La Artista de la frontera: color, mestizaje y chicanismo

Santa Barraza

Exposición 'La artista de la frontera: color, mestizaje y chicanismo', de Santa Barraza. La muestra es un reflejo de la vida de Santa Barraza, una artista de la frontera. Las obras se impregnan de figuras e iconos que expresan la ideología política feminista. Un mundo de colores brillantes reflejo de la vida del Suroeste de los Estados Unidos y de la vida de las fronteras. Santa Barraza describe su obra de la siguiente forma: “Esta tierra árida y plana, donde están enterrados los restos de mis antepasados y que forman parte del polvo que respiro, me fuerzan a ser creativa. Mi visión viene de la tierra suspendida en el tiempo. Viene de mirar la línea del horizonte del sur de Texas y de observar cómo se funde el cielo en el infinito. Esta perspectiva inspira mi creatividad y me lleva a la pregunta de lo desconocido, de reflexionar sobre lo inconsciente. La creación viene de esta fuente, de la tierra, nuestra madre.” Las mujeres de la frontera también han influido en la obra de la artista. Su tatarabuela Karankawa Cuca Giza, que se casó con un conquistador español, y que representa para la artista a la Malinche, la traductora de Hernán Cortés. Canuta Vela Garza, su bisabuela, transformada en la obra como la soldado de la Revolución Mexicana, ya que también luchó contra las injusticias de la Texas colonial y el 1800. Por último, su madre Frances prevalece como la Guadalupana. Bendecida por estas fuerzas, trae su legado creando su propio Popol Vuh (el sagrado Quiche Mayan leyenda de la creación del mundo), un viaje visual de autodescubrimiento e identidad". Fecha: del 25 de junio al 9 de julio de 2014. Lugar: galería Guayasamín. Hora: De lunes a viernes de 11.00 a 19.30. Sábado de 11.00 a 15.00. Domingos cerrado. Entrada libre hasta completar aforo. dfty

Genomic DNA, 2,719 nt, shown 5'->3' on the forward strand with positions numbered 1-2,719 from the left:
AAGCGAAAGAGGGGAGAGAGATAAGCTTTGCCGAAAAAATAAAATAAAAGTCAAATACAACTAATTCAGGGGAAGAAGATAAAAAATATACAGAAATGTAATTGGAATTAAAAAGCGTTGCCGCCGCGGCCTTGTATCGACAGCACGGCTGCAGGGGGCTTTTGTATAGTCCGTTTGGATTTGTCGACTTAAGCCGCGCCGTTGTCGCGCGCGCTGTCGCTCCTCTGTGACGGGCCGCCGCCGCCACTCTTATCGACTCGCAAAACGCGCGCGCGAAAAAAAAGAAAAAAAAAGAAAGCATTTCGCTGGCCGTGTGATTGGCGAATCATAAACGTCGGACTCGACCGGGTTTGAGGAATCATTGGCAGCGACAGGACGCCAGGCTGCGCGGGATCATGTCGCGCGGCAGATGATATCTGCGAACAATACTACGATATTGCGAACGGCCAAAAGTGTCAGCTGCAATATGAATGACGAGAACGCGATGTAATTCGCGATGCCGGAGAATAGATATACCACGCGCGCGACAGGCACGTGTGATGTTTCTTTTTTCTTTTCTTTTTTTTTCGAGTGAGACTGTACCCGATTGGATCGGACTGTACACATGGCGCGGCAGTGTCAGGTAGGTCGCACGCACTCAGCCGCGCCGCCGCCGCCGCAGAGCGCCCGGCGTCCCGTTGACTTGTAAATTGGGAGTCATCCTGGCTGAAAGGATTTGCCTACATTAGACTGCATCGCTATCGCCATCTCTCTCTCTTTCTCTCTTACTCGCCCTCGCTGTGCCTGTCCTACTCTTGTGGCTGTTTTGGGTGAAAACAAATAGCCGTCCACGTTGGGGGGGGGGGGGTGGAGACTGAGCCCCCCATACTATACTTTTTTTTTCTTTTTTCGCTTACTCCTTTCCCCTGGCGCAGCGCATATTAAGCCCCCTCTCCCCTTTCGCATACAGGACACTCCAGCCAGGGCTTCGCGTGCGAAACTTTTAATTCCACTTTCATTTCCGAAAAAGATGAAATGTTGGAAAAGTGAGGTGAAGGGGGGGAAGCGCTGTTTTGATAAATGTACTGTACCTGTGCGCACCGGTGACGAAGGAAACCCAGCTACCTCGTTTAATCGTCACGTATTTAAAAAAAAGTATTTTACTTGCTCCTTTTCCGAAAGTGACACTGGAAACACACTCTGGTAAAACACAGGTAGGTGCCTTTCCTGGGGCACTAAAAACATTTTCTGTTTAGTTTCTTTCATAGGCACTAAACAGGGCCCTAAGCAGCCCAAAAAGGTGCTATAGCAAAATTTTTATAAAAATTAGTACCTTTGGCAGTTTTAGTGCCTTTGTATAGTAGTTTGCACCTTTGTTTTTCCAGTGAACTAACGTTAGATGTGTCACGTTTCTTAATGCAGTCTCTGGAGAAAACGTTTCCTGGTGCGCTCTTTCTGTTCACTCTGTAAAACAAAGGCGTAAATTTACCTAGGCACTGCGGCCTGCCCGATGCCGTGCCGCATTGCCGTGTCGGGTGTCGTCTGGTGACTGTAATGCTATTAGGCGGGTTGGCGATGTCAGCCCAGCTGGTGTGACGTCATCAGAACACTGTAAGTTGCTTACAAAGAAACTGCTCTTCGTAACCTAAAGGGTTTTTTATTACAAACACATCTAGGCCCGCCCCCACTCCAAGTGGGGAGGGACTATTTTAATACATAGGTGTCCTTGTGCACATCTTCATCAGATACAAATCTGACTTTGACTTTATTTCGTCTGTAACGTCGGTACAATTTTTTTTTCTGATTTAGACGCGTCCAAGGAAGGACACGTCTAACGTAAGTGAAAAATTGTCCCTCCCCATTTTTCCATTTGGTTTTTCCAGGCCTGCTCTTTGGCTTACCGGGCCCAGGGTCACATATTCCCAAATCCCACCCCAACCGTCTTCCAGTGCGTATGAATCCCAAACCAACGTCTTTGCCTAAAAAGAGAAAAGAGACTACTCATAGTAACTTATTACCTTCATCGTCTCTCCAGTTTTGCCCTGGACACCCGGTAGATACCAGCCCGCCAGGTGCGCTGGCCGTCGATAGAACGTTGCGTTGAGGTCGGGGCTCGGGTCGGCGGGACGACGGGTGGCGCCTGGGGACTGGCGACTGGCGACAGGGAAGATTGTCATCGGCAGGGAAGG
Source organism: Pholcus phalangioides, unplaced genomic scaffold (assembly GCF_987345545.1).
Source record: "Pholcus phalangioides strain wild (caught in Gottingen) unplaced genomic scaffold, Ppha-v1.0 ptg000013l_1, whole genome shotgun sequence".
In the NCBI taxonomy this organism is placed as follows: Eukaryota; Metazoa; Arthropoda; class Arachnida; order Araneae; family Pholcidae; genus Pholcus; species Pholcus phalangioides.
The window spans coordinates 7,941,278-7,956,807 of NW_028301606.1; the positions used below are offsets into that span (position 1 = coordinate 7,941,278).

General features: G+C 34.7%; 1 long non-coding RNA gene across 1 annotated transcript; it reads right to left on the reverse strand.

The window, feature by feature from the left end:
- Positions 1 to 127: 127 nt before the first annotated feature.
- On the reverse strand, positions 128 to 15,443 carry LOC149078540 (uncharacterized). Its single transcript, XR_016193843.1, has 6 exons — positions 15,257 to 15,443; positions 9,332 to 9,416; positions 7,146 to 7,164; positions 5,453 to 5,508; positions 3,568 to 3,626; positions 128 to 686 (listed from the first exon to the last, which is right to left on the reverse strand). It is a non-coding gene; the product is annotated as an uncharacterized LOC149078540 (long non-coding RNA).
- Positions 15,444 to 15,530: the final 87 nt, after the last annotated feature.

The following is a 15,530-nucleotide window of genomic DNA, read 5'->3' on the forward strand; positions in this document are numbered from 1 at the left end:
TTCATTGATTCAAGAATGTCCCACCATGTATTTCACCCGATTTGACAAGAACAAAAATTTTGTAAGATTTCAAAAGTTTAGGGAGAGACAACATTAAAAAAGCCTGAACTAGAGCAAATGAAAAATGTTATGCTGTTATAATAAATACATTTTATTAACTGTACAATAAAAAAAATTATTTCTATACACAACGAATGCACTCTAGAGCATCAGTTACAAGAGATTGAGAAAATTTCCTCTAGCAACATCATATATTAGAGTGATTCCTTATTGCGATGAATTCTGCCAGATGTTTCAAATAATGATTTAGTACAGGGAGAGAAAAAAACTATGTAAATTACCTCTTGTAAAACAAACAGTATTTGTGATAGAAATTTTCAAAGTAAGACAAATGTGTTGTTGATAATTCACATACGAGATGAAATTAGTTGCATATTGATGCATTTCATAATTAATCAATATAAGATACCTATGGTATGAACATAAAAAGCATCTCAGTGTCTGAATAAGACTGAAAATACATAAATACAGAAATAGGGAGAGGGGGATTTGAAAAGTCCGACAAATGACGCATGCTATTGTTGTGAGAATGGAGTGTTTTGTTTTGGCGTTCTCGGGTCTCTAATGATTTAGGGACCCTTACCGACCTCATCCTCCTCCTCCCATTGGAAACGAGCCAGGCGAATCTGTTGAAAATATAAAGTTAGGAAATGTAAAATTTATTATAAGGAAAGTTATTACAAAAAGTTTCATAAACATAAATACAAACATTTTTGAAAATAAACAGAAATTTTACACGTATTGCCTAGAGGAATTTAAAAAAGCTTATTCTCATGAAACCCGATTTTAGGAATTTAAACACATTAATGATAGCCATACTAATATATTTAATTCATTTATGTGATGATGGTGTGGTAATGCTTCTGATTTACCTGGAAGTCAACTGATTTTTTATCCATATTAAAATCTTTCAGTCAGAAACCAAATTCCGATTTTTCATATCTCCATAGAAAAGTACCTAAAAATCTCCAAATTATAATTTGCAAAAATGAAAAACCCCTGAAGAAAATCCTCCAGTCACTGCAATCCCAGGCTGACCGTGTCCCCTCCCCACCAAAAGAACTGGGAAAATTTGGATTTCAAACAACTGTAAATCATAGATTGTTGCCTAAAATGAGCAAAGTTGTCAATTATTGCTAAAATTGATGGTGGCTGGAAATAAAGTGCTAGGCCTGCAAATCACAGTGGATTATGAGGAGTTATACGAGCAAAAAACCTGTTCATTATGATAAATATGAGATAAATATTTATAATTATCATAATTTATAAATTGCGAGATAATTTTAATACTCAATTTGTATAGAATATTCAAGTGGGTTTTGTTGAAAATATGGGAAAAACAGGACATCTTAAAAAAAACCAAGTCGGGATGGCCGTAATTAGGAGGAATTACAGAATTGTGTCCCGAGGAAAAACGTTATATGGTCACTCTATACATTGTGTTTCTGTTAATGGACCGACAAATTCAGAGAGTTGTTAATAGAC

Biografía oficial en inglés Santa Barraza, a native of Kingsville, Texas, is a contemporary Chicana/Tejana artist and educator who received her Bachelor’s of Fine Arts in 1975 and Master’s of Fine Arts in 1982 from the University of Texas at Austin. She is currently a Professor of Art at Texas A&M University in Kingsville, but formerly taught at La Roche College in Pittsburgh, Penn State University in University Park, and the School of the Art Institute of Chicago. Her vitae reflects a career replete with awards, appearances, and lectures, exhibitions, and publications. She has exhibited widely in the United States, and abroad in Mexico, Argentina, Germany, Spain, and Italy. In 1975 the artist co-founded Mujeres Artistas del Suroeste (Women Artists of the Southwest), one of the first Latina visual arts organizations in Austin and the state. It remained active for a decade, serving the needs of Chicana/Latina visual artists. One of the organization’s major projects featured an international visual arts conference, Conferencia Plastica Chicana/1979, that promoted the scholarship and creativity of Chicano/a and Mexican artists. Some of the featured artists and scholars were Manuel Alvarez Bravo, Adolfo Mexica, Raquel Tibol, Judy Baca, Pedro Meyer, Shifra Goldman, Carmen Lomas Garza, among others. In 1980 she opened Diseno Studios, one of the first Chicano galleries in east Austin, Texas. In 2001 Texas A&M University Press published Santa Barraza: Artist of the Borderlands which received the 2002 Southwest Book Award from the Border Regional Library Association. She has received many awards, including the 1993 Reader’s Digest/Lila Wallace Grant, 2005 Texas A&M University and Alumni Association Distinguished Research Award, 2007 Division of Student Affairs Texas A&M University Faculty Award, 2008 Women’s Caucus for the Arts Presidential Award for Mid Career Achievement, 2008 Heroes for Children Award by the State of Texas Board of Education, 2012 Suenos, Cultura y Vida Recipient Award by LULAC of Corpus Christi, Texas. Her oral interview of 2003 by Cary Cordova is included in the Interviews of Latino Art Community in Texas by the Oral History Archives of the American Art of the Smithsonian Institution. In 2012 her artwork was selected by the Bullock State History Museum in Austin for the exhibition, “Women Shaping Texas,” in recognition of her contribution to Texas history in the 20th century. Santa Barraza’s artwork is in the permanent collections of the Museum of Texas Tech University, Mexican Museum in San Francisco, Del Mar College, Fondo del Sol Museum, South Texas Museum, Olin Museum at Bates College, the Hispanic/Latino Archives of the Tomas Ybarra Fausto Collection at the Smithsonian Institution at Washington DC, and other collections and various art collectors. Her artwork has been exhibited in the Mexican Fine Arts Center Museum in Chicago, Austin Arts Museum, Albuquerque Museum, San Francisco Museum of Modern Art, Bronx Museum, Wright Art Gallery in Los Angeles, Intar Latin American Gallery in New York City, Kohler Art Museum in Soboygen, Wisconsin, National Gallery of American Art of the Smithsonian, Los Angeles County Museum of Art, Modern Museum of Art in Mexico City, Santo Domingo Museum of Art in Oaxaca, Mexico, Centro Cultural de la Villa in Madrid, Spain, University of Beliefeld, Germany, among others. Her artwork has been published in many other publications, including the Latinas in the United States: An Historical Encyclopedia published by Indiana Press University and Laura Perez’s book on Chicana Art: Politics, Spirituality, and Altares published in 2007. Her artwork is also included in the 2008 David Carrasco’s essay for the Aztec World published by Harry Abrams, and 2014 Entre Guadalupe y Malinche: Tejanas in Literature and Art, edited by Norma Cantu and Inez Hernandez Avila, published by the University of Texas Press. Barraza’s artwork reflects the experience of memory, heritage, identity, culture, family, gender, and the land. Her work includes the public art of murals, paintings, fine art graphic prints, and drawings. She appropriates Mesoamerican iconography and reinterprets it into art forms incorporating the value of Mexican artistic traditions to nurture and sustain cultural and gender identity of a Chicana (Mexican American) in the borderlands of Texas. The artist paints bold representations of Nepantla, the land between. Her work depicts the historical, emotional, and spiritual land between Mexico and Texas, between the real and celestial, between present reality and the mythic world of the ancient Aztecs and Mayas. Maria Herrera-Sobek, editor of her book, Santa Barraza: Artist of the Borderlands, describes her artwork as “impregnated with mythic figures and icons expressing a feminist political ideology.” She further states that “these political convictions are conveyed through a brightly colored world indicative of a life lived amid the splendors of the Southwest flora and fauna.” The artist best describes her passion for creating art by expressing gratitude to the tonal (spirit) of the harsh, arid and flat land of the Borderlands as her teacher and inspiration to produce. She states in her autobiography of her book the following. “This land, this arid, flat terrain, where the remains of my ancestors are ritualistically buried and have become part of the dust I breathe, forces me to be creative with my vision….My artistic vision comes from this timeless land. It comes from looking at the south Texas horizon line and observing the land melting into the sky- the two merging together into infinity. I am entranced by the combination of these opposing forces- the earth and the sky, the physical and the immaterial ethereal, blending and becoming one. This perspective inspires creativity and moves me to question why-to question the unknown, to ponder the unconscious. The creative forces come forth from this source, from this land, our mother.” At the finale of her autobiography in her book, Santa Barraza states the following: “Twenty-five years ago, I left my birthplace seeking knowledge to enrich myself as a person and an artist. I traveled to the Northeast, Midwest, West, and even Mexico, only to discover that the answers to my questions were not there. Ironically, I discovered that the information I sought always had been at my immediate disposal, in my own family, home, and town. Unfortunately, my mother has already passed away, and I have returned to a home devoid of that warmth and charm that only a mother can create. Nevertheless, the strength, memories, history, and folklore that she imparted to me continue to animate me. They are reflected in my artwork and continue to energize my figures and symbols, as they narrate their stories. These images recontextualize themselves as incarnations of the forces of nature and humanity in a desolate territory. I think about the strength of those indomitable women who lived in the harsh environment of the Borderlands. My Karankawa great-great-grandmother Cuca Giza, who married her Spanish conqueror, has become my Malinche, mistress of Hernan Cortez. Canuta Vela Garza, my great grandmother, has been transformed into my soldadera of the Mexican Revolution, as she fought against injustices and forged an existence in colonial Texas in the 1800s. My mother Frances prevails as my Guadalupana. I feel grateful that I was able to respond to these diverse forces by carrying on the legacy of perception and by creating my own Popol Vuh (the sacred, ancient Quiche Mayan legend of the creation of the world and humanity), a visual journey of self-discovery and identity. This gift of vision I now am able to share with my people and with anyone willing to listen to my story of reclamation. The sharing, after all, is indispensable for my survival and my existence.”